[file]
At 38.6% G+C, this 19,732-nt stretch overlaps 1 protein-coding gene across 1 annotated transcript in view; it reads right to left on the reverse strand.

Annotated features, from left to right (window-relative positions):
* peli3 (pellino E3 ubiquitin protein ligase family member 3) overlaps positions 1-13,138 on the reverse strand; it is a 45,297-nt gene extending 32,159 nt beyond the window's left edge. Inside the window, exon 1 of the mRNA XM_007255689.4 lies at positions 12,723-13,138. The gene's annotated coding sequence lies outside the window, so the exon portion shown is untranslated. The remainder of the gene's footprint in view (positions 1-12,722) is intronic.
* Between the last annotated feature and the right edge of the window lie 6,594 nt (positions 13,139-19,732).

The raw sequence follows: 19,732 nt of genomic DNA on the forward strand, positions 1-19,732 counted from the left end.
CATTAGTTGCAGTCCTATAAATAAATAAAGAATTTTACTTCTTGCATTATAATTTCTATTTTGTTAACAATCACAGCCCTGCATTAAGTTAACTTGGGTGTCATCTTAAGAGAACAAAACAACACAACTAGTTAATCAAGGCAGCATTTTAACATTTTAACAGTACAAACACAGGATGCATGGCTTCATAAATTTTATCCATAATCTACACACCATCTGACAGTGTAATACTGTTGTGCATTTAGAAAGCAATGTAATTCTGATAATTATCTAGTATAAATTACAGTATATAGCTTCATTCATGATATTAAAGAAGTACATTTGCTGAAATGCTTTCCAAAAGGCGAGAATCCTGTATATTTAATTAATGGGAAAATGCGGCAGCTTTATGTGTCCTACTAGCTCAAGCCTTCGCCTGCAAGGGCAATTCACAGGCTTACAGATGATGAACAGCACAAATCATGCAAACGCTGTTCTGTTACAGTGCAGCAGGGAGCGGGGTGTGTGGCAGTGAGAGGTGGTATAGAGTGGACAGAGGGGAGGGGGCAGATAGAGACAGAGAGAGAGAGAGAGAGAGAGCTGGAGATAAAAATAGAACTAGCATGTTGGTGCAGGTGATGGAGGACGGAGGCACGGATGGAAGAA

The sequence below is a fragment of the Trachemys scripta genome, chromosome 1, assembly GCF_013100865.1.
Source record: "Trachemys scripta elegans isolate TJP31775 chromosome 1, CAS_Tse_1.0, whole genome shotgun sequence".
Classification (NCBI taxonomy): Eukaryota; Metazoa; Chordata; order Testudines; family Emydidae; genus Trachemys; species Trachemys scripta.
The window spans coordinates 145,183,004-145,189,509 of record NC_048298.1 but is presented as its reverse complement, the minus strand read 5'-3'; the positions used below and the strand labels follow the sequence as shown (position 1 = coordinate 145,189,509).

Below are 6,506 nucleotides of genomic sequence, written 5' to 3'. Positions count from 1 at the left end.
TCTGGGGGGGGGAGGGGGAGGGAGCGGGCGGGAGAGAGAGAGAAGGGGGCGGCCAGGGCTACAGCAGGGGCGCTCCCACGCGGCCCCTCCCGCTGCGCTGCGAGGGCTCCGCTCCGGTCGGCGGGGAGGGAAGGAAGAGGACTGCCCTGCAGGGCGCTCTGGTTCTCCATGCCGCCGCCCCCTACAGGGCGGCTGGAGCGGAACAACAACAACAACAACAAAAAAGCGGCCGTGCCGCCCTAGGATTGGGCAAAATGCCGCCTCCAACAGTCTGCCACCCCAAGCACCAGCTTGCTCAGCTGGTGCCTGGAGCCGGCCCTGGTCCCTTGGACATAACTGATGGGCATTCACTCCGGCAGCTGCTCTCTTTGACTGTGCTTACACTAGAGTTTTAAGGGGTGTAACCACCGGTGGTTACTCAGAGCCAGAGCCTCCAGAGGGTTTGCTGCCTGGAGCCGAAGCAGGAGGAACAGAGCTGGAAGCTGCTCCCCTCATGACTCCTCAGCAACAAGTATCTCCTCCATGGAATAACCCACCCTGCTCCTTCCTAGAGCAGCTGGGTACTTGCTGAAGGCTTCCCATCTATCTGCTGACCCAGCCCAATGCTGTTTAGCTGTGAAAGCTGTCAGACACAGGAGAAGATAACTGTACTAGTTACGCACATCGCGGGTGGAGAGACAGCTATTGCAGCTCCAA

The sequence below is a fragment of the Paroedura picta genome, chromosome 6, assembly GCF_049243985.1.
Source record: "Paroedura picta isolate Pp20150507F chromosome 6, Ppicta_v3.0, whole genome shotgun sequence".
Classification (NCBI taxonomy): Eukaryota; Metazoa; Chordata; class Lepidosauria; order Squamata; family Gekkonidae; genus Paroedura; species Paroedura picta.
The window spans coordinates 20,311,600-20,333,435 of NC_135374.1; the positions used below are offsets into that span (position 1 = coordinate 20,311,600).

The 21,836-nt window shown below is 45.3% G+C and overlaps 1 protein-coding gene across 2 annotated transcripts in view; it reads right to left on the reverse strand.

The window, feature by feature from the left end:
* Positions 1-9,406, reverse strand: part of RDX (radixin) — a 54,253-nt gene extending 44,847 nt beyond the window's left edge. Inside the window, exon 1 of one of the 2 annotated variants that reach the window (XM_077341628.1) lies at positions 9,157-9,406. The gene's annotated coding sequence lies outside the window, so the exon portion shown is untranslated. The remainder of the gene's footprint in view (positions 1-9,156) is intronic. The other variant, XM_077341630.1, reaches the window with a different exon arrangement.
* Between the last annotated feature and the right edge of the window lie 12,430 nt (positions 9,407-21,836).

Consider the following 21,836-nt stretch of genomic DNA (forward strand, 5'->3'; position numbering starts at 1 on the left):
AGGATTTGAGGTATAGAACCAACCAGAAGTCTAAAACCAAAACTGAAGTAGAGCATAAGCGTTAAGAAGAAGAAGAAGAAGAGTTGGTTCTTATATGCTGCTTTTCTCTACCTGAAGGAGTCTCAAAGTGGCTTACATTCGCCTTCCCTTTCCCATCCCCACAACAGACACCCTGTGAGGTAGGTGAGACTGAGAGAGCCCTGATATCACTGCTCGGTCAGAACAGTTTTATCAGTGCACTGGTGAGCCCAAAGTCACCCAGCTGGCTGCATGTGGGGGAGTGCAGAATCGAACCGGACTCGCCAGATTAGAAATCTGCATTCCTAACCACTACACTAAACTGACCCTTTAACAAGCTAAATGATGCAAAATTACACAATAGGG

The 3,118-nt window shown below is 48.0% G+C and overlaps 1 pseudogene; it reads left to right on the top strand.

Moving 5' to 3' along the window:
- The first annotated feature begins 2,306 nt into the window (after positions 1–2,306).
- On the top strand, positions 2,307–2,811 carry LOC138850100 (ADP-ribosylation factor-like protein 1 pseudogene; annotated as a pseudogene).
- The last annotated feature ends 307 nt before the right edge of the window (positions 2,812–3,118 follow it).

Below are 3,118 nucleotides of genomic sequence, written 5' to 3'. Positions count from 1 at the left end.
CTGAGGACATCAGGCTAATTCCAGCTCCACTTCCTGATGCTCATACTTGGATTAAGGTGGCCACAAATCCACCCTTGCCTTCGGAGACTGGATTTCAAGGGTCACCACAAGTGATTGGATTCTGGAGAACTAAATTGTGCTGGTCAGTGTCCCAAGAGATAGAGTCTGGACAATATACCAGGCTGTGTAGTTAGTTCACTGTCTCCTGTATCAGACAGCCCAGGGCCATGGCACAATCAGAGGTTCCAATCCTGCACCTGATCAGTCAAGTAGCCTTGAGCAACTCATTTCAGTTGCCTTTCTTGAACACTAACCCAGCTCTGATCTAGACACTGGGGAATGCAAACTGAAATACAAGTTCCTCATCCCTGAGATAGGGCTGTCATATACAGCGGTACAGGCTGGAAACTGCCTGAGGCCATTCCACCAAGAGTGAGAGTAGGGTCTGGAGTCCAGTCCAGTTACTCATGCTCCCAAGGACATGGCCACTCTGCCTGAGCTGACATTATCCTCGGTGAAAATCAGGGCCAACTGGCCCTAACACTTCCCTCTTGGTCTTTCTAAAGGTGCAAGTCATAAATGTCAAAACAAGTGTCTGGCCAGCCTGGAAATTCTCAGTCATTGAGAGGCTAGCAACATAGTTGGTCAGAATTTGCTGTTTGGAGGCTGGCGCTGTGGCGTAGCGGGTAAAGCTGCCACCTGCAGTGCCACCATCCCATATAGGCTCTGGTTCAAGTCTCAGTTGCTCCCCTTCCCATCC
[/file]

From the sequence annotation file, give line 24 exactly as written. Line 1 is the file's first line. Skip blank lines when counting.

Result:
Moving 5' to 3' along the window: